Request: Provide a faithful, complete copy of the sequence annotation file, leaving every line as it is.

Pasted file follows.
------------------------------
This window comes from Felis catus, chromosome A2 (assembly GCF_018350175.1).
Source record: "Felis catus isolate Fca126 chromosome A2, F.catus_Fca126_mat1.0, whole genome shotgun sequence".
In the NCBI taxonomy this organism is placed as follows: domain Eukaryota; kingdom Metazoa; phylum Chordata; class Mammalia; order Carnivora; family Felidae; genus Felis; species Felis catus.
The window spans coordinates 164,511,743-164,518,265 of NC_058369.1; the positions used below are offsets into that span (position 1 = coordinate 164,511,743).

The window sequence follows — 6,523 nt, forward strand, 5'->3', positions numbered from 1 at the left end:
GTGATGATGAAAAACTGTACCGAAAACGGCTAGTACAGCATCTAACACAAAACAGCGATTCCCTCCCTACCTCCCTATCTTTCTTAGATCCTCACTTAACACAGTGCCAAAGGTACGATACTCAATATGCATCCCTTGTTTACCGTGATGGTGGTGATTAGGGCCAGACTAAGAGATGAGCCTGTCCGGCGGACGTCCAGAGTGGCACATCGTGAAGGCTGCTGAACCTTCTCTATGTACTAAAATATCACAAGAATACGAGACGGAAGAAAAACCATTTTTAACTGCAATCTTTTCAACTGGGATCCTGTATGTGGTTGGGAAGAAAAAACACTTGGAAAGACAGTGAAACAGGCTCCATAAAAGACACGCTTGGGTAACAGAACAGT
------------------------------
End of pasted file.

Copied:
This window comes from Felis catus, chromosome A2 (assembly GCF_018350175.1).
Source record: "Felis catus isolate Fca126 chromosome A2, F.catus_Fca126_mat1.0, whole genome shotgun sequence".
In the NCBI taxonomy this organism is placed as follows: domain Eukaryota; kingdom Metazoa; phylum Chordata; class Mammalia; order Carnivora; family Felidae; genus Felis; species Felis catus.
The window spans coordinates 164,511,743-164,518,265 of NC_058369.1; the positions used below are offsets into that span (position 1 = coordinate 164,511,743).

The window sequence follows — 6,523 nt, forward strand, 5'->3', positions numbered from 1 at the left end:
GTGATGATGAAAAACTGTACCGAAAACGGCTAGTACAGCATCTAACACAAAACAGCGATTCCCTCCCTACCTCCCTATCTTTCTTAGATCCTCACTTAACACAGTGCCAAAGGTACGATACTCAATATGCATCCCTTGTTTACCGTGATGGTGGTGATTAGGGCCAGACTAAGAGATGAGCCTGTCCGGCGGACGTCCAGAGTGGCACATCGTGAAGGCTGCTGAACCTTCTCTATGTACTAAAATATCACAAGAATACGAGACGGAAGAAAAACCATTTTTAACTGCAATCTTTTCAACTGGGATCCTGTATGTGGTTGGGAAGAAAAAACACTTGGAAAGACAGTGAAACAGGCTCCATAAAAGACACGCTTGGGTAACAGAACAGT